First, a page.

Honestly, you don't need to go into specifics, so it's not an invasion of privacy. But if it had been something that wasn't covered by the postal service you opted for, you'd have expected her to tell you. So she needs to know what it is.

She was probably concerned that you had a prohibited item because of your reaction. To be honest, I'm surprised that she let you post it. You may well find that it's delivered to your brother opened, in a sealed bag, so that they can confirm the contents.

But complain, by all means, if it makes you feel better. They'll tell you exactly what I am telling you. They are legally obligated to ensure that no prohibited items enter the postal service, and their own T&Cs state that they will enquire as to the contents of parcels in order to offer the correct service. It's been happening for years. You may get an apology for her tone (not from her), but you won't change it, because there is no suitable alternative.

Binkybix Tue 14-May-13 11:32:30

I'm pretty sure you don't have to take out insurance for anything, so that's being sold a product. Not sure re prohibited items.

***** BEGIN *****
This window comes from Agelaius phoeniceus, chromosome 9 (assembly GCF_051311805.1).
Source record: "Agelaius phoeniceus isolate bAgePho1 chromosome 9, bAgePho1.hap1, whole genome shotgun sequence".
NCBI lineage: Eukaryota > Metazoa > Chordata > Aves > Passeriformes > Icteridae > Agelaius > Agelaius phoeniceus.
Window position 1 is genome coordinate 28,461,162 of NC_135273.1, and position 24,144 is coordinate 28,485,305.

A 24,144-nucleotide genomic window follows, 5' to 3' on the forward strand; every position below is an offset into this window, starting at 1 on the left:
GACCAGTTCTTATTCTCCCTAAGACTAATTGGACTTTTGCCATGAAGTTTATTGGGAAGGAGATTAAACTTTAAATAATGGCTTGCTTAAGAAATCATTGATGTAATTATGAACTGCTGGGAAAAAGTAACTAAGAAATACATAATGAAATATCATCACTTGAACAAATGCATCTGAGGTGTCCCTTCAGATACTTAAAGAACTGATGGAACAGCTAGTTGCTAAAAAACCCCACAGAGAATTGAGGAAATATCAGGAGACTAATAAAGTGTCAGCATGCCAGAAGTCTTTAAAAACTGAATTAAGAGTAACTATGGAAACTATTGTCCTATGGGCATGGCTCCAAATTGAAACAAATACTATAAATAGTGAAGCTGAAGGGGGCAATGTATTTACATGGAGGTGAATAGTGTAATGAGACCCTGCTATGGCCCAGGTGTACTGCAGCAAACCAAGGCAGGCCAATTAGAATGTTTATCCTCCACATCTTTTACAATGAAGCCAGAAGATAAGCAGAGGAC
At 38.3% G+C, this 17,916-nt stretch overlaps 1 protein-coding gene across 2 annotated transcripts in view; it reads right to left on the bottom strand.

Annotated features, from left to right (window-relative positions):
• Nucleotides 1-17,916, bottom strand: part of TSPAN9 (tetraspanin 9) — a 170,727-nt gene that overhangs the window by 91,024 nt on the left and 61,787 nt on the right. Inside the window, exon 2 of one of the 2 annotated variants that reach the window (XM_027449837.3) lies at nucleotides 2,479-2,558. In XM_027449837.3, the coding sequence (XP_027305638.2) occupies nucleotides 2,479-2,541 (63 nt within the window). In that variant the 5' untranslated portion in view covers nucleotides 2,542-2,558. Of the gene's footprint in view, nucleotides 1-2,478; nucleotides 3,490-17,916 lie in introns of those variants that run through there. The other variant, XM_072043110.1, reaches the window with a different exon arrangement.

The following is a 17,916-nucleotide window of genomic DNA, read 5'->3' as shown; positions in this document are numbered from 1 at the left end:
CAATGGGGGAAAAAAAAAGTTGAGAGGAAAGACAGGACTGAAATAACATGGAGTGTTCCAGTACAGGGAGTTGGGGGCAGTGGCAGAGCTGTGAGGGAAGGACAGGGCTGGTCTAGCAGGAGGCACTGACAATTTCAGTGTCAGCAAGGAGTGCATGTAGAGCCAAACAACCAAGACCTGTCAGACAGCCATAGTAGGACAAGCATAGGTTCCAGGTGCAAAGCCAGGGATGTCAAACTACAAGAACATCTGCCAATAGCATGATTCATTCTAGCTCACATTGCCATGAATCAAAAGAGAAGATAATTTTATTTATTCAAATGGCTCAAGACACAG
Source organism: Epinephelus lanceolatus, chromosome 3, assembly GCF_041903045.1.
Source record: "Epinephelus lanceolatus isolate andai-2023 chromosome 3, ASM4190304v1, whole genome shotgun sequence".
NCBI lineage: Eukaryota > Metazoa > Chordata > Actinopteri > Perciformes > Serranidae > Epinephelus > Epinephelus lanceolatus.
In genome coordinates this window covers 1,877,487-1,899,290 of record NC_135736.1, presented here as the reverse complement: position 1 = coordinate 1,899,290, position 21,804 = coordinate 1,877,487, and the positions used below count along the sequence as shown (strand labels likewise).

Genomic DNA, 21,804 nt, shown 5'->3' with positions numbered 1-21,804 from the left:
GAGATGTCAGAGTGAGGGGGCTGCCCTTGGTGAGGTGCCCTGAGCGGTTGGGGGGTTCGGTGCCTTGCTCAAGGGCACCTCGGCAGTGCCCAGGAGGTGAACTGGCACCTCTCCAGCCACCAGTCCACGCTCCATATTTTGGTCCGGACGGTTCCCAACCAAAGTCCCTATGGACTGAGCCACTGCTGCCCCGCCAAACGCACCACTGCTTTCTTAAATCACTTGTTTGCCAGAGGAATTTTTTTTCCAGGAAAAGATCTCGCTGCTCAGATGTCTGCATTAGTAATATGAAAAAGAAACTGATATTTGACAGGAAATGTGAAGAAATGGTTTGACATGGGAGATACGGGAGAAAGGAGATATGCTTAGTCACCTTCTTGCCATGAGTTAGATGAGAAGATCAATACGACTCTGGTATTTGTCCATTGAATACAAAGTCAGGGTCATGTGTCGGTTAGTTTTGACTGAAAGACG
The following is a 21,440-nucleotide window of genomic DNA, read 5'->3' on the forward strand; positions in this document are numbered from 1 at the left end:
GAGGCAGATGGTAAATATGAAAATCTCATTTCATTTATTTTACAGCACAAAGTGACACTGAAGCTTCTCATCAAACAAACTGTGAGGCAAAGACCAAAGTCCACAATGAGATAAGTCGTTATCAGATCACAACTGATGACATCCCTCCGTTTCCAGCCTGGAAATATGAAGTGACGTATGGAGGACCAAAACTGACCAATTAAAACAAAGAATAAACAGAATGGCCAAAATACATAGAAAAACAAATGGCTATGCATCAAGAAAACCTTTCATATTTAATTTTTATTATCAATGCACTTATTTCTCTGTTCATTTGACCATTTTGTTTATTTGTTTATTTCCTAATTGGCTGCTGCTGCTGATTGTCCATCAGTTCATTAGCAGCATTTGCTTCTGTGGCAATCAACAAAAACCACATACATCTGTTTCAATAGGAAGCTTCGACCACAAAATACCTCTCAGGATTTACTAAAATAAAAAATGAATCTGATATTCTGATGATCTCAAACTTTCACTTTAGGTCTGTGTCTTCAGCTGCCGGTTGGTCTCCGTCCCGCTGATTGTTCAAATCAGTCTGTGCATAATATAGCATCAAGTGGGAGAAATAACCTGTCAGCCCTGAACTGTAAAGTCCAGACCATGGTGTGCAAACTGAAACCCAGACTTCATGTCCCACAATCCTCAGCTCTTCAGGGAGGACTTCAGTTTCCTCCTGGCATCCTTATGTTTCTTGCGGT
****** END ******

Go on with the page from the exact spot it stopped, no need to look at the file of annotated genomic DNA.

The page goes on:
As an aside it will be the Royal Mail that's losin the items, not the post office - they're different companies.

Floggingmolly Tue 14-May-13 11:33:50

Did you imagine she'd think you were a bit peculiar for sending a mug in the post? She wouldn't have, but I bet she thinks you're bloody odd now.
What a fuss about nothing.

THERhubarb Tue 14-May-13 11:40:12

I don't think I was rude Caja actually. I was taken aback by being asked what was in my parcel quite so bluntly and then I politely asked why she needed to know. I then confirmed that it was not a prohibited item without telling her what it was.